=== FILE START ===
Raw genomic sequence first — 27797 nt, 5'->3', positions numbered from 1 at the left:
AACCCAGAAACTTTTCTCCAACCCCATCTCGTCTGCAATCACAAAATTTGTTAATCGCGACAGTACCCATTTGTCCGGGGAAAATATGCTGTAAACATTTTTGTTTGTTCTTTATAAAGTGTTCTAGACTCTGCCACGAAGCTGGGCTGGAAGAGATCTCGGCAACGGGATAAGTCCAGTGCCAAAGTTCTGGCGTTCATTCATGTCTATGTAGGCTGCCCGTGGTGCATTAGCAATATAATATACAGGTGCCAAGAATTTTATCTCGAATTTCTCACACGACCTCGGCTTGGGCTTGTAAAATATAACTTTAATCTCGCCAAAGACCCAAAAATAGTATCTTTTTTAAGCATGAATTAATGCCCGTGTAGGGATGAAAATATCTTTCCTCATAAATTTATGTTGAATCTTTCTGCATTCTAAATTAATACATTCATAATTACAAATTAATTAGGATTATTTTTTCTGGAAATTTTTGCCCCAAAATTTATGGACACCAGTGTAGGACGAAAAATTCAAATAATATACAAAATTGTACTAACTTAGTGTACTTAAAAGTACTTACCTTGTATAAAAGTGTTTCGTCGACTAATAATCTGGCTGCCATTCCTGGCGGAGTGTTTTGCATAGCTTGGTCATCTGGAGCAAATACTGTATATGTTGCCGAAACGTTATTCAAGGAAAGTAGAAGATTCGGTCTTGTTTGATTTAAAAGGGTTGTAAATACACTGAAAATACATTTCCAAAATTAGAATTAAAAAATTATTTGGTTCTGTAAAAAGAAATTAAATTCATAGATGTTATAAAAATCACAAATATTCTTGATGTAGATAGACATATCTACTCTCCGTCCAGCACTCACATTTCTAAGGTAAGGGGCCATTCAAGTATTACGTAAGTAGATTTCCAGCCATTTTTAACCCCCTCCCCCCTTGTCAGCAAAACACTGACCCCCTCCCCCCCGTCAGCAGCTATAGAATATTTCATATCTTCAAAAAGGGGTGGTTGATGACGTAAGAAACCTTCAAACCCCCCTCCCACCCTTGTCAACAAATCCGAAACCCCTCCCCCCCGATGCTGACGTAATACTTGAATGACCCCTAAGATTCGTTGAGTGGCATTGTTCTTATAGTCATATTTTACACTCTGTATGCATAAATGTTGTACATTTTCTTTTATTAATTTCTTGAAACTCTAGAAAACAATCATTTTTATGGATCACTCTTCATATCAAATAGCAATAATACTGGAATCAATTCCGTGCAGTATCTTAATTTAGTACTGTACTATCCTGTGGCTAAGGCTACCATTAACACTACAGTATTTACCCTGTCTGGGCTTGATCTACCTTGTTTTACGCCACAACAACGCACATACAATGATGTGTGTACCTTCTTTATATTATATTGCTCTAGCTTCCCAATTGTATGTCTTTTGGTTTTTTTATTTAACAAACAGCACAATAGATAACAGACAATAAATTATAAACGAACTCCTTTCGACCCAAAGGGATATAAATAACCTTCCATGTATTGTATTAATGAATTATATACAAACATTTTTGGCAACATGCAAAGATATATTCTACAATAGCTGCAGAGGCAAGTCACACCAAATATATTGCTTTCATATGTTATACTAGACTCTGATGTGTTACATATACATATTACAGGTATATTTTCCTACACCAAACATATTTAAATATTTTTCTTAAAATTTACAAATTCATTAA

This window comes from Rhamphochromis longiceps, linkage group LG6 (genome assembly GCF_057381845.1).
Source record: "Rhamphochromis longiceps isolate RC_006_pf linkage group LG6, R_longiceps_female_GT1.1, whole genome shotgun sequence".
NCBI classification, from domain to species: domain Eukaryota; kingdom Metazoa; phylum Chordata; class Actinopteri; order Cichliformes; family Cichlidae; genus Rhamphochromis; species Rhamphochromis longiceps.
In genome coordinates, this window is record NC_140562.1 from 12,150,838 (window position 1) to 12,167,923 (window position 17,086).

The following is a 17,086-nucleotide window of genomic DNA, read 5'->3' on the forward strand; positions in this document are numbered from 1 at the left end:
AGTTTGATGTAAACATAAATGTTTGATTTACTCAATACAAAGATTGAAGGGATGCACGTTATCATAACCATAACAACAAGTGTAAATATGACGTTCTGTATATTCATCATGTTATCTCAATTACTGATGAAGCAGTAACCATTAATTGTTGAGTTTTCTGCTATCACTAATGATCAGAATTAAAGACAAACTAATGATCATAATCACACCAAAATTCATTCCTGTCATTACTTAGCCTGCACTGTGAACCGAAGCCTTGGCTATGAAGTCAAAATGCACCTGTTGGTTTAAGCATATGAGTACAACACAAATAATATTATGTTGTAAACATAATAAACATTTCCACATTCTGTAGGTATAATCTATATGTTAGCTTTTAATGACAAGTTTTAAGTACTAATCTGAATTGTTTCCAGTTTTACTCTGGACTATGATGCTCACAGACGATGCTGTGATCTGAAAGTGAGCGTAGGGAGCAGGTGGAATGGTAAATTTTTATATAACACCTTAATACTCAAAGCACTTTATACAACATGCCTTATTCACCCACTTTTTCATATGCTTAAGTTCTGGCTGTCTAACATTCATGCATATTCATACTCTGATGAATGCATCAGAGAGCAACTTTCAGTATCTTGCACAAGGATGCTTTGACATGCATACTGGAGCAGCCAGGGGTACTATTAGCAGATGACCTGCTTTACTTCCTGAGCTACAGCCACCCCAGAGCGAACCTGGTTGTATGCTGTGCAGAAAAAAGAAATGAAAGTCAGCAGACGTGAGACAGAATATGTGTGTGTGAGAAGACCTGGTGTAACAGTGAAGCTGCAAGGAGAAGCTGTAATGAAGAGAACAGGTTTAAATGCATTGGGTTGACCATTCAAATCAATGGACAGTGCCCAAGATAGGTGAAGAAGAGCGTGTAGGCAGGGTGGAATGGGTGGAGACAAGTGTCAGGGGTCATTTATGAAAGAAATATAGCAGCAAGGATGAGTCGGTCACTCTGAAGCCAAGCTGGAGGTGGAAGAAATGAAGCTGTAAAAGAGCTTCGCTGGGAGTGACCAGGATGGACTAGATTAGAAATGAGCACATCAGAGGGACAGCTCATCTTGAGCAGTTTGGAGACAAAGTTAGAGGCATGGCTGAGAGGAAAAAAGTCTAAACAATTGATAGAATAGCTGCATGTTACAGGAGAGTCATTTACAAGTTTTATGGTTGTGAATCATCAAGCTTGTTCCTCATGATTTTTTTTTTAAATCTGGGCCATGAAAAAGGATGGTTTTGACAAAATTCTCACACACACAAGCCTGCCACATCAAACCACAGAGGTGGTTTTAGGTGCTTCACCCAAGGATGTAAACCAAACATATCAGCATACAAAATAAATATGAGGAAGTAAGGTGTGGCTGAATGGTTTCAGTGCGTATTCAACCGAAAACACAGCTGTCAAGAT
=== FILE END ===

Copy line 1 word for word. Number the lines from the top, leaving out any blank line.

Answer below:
Raw genomic sequence first — 27797 nt, 5'->3', positions numbered from 1 at the left: